Public speaking courses should be mandatory

Sarah DeMarino, Contributing Writers and Staff Writer

Some students duck and cover upon hearing the words “class presentation.” However, these students are forced to emerge from their hiding places after hours of research and preparation.

The day of the presentation, you might walk up to the front of the class, confident about what you prepared, and then suddenly it hits you: the clammy hands, shaky knees, and vibrating voice. You open your mouth and nothing, not a single sound, comes out.  Do you just throw in the towel and accept that you are terrible at public speaking?  No! Public speaking is unavoidable, and students need to develop this skill and build confidence that comes along with it at an early age.  It is an important communication skill that should be taught in school the same way we are taught to read and write.

Public speaking is an extremely important and useful skill to have, but most people are terrified of it.  It is natural to feel this way.  Nearly all performers or politicians have experienced stage fright at some point in their lives, even if public speaking is what they do for a living. The best way to get over the fear and to learn to manage your nerves is to practice, practice, practice.

“I think that it would be extremely productive to learn these skills by integrating them into our English classes,” said sophomore Brittany Taylor.  “The amount of use a student can get from even one class would be unbelievable!”

Some students argue that they do not want to be actors or politicians, so learning public speaking has no purpose. However, public speaking is extremely useful in everyday life.  All students will have college and job interviews at some point, and the ability to clearly articulate a point gives us the best chance of impressing a potential admissions representative or employer, and possibly giving us an advantage over the next person.  Additionally, when it comes to choosing a career, someone might not consider a particular field because it involves public speaking, and pass up what could have been a dream job.  Overcoming the fear of public speaking can change your life.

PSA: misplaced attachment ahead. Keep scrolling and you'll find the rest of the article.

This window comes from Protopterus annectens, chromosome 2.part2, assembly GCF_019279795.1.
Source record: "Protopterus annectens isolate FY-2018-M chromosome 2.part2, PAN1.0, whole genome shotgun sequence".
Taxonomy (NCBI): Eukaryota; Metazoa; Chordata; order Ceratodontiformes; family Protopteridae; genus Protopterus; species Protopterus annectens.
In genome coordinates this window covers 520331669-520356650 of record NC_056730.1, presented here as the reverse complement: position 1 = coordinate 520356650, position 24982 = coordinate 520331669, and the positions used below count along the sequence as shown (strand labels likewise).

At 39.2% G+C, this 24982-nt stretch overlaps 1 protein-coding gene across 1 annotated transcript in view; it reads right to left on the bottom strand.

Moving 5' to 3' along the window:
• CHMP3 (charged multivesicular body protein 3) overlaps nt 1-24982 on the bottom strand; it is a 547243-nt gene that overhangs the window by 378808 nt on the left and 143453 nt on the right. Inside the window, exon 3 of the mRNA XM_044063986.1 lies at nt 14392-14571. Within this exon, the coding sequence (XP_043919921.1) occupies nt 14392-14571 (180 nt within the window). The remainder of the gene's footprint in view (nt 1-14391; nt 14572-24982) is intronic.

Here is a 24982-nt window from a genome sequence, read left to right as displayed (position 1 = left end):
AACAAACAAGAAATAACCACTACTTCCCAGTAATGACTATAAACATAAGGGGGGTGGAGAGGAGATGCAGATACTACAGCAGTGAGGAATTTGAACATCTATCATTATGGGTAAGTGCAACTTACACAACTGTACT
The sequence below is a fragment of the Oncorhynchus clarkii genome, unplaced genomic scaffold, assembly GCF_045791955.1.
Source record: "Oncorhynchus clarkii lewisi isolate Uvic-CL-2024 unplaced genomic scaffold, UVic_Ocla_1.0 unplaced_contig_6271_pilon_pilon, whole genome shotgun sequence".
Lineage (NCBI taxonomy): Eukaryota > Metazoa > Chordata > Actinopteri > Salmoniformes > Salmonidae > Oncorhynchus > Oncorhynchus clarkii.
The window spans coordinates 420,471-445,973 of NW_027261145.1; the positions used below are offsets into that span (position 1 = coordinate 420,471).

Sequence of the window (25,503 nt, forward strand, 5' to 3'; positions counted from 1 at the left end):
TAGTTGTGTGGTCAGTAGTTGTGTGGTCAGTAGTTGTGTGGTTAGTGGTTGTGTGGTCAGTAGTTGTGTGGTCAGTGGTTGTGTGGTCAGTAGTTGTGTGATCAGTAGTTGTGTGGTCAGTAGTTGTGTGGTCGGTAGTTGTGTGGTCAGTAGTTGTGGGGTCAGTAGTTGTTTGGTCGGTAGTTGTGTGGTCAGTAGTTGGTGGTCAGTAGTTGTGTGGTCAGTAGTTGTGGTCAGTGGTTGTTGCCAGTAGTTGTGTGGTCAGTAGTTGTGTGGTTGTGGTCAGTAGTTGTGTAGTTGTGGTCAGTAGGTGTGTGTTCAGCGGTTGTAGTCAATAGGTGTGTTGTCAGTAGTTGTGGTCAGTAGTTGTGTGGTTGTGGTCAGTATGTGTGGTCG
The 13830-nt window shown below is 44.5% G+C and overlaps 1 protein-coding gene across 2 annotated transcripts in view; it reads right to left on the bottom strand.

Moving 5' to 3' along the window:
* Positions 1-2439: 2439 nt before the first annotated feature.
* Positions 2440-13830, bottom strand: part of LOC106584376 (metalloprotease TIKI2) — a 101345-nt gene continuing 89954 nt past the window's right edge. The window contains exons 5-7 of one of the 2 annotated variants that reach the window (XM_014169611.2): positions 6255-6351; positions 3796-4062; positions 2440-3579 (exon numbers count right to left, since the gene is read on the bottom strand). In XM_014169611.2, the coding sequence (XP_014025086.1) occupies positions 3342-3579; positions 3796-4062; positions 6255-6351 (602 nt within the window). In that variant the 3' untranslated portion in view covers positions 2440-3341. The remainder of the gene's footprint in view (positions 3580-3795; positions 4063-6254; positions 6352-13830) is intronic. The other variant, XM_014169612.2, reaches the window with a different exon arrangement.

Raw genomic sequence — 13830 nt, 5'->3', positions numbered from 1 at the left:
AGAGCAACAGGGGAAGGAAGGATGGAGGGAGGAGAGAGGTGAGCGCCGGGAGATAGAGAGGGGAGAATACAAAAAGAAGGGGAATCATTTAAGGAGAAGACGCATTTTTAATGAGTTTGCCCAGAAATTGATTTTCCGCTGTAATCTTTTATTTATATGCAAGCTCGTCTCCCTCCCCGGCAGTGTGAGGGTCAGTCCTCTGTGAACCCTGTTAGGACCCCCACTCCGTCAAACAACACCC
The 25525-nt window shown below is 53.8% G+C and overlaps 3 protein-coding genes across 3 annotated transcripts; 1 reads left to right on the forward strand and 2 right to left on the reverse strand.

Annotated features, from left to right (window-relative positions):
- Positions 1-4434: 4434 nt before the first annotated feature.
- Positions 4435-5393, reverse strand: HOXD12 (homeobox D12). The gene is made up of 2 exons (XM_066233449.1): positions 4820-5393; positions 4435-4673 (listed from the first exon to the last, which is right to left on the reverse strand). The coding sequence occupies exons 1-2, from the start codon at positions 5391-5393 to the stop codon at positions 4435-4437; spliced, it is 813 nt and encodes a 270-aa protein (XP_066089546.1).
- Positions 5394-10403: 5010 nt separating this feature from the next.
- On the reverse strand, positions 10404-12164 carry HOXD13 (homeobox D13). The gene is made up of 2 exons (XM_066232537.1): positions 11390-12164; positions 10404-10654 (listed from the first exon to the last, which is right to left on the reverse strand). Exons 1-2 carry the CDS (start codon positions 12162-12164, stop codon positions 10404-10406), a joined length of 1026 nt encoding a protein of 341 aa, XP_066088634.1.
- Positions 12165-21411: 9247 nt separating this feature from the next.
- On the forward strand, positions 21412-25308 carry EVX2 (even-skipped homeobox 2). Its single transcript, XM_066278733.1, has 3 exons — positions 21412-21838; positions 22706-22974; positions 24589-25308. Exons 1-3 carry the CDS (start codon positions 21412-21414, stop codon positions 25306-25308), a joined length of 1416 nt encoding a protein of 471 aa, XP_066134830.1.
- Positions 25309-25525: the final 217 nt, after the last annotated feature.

Once you possess the ability to confidently express yourself and your ideas to others, a world of possibilities will emerge.  Have you ever been to a party or social gathering and wanted to approach someone, but were too nervous to do so?  If these skills were learned and developed in school, not only would you have more confidence in approaching others, but you would also be able to suppress your nerves, relax, and enjoy life.    “I’m in radio broadcasting where we get a taste of public speaking, and I can really see a difference in my confidence,” said sophomore Ryan Tawil.

This is not to say that these classes should force students to give long presentations or monologues. A mandatory public speaking class or unit should make people feel more comfortable.

“Teachers would need to focus on creating a supportive environment for this class,” said sophomore Anna Cohen.  “I also think students who feel uncomfortable or are diagnosed with social anxiety should not be forced to speak but should have the chance to learn by observing and listening.”

This is not a completely impossible idea—schools like the Gilmour Academy in Ohio require high school students to achieve credits in speech classes.  Students also have the option to take competitive speech, competitive debate, and mock trial courses instead.  The Gilmour Academy establishes these courses for the same reasons that I think that public speaking courses should be mandatory.

Learning to express our ideas through speech will benefit us all in both work-related and social interactions.